Against a background of a shortage of general primary places Simon Goulden offers this think piece:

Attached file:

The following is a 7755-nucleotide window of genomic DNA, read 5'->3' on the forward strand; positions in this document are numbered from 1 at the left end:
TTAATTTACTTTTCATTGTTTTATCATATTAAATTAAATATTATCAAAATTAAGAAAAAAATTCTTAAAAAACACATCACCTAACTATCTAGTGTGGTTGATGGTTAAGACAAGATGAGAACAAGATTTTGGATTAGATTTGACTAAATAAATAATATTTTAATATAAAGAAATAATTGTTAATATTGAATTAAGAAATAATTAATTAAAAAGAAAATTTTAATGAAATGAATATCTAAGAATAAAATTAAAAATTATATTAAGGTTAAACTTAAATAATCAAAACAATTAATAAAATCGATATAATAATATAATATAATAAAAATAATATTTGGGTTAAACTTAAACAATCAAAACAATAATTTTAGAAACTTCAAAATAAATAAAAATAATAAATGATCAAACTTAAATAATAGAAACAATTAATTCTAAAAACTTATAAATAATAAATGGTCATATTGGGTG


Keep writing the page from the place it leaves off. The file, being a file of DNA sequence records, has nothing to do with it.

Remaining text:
It is only a very few years ago that the pages of the Jewish press were filled with letters from anguished parents, claiming that they were unable to get their children into the Reception class of a school near to them, both geographically and philosophically. In response, PaJeS, or at least its predecessor, started to collect data on school places and demand. However, within a very short space of time, the Free School movement had begun and the Jewish community has not been backward in coming forward with proposals, most of which have been accepted. By September 2013, there will be five Jewish primary ‘free schools’ in the London area and one secondary in Leeds. Not only that, but some existing schools have added capacity by doubling their places, either as ‘bulge classes’ or on a more permanent basis and there have been some new entrants to the market. In broad terms, the centrist orthodox and pluralist communities have added about 200 new places to the existing stock, not counting the burgeoning strictly orthodox sector, where demand almost always outstrips supply.